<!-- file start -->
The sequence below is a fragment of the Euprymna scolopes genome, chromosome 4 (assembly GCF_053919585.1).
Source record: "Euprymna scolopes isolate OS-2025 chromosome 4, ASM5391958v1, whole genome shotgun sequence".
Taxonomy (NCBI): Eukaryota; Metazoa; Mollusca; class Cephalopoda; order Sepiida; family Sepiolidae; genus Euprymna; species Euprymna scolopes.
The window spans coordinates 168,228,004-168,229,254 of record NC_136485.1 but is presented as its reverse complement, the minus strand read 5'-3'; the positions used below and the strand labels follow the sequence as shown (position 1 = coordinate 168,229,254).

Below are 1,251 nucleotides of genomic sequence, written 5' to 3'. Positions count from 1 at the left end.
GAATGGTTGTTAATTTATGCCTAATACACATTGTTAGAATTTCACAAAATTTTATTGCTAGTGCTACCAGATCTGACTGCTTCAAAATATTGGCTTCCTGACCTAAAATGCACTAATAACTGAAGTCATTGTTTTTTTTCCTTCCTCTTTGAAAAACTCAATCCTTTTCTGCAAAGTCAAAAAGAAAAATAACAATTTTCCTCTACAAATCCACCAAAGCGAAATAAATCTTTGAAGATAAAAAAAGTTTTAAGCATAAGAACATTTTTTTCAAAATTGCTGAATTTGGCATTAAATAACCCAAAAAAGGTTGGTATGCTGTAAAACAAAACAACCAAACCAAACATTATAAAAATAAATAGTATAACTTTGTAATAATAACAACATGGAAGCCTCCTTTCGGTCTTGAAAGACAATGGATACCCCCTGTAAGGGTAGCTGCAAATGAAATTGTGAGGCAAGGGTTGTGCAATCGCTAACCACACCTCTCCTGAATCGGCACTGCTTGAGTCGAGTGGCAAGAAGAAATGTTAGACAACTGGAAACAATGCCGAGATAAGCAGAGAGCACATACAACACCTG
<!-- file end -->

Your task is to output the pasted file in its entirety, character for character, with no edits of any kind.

The sequence below is a fragment of the Euprymna scolopes genome, chromosome 4 (assembly GCF_053919585.1).
Source record: "Euprymna scolopes isolate OS-2025 chromosome 4, ASM5391958v1, whole genome shotgun sequence".
Taxonomy (NCBI): Eukaryota; Metazoa; Mollusca; class Cephalopoda; order Sepiida; family Sepiolidae; genus Euprymna; species Euprymna scolopes.
The window spans coordinates 168,228,004-168,229,254 of record NC_136485.1 but is presented as its reverse complement, the minus strand read 5'-3'; the positions used below and the strand labels follow the sequence as shown (position 1 = coordinate 168,229,254).

Below are 1,251 nucleotides of genomic sequence, written 5' to 3'. Positions count from 1 at the left end.
GAATGGTTGTTAATTTATGCCTAATACACATTGTTAGAATTTCACAAAATTTTATTGCTAGTGCTACCAGATCTGACTGCTTCAAAATATTGGCTTCCTGACCTAAAATGCACTAATAACTGAAGTCATTGTTTTTTTTCCTTCCTCTTTGAAAAACTCAATCCTTTTCTGCAAAGTCAAAAAGAAAAATAACAATTTTCCTCTACAAATCCACCAAAGCGAAATAAATCTTTGAAGATAAAAAAAGTTTTAAGCATAAGAACATTTTTTTCAAAATTGCTGAATTTGGCATTAAATAACCCAAAAAAGGTTGGTATGCTGTAAAACAAAACAACCAAACCAAACATTATAAAAATAAATAGTATAACTTTGTAATAATAACAACATGGAAGCCTCCTTTCGGTCTTGAAAGACAATGGATACCCCCTGTAAGGGTAGCTGCAAATGAAATTGTGAGGCAAGGGTTGTGCAATCGCTAACCACACCTCTCCTGAATCGGCACTGCTTGAGTCGAGTGGCAAGAAGAAATGTTAGACAACTGGAAACAATGCCGAGATAAGCAGAGAGCACATACAACACCTG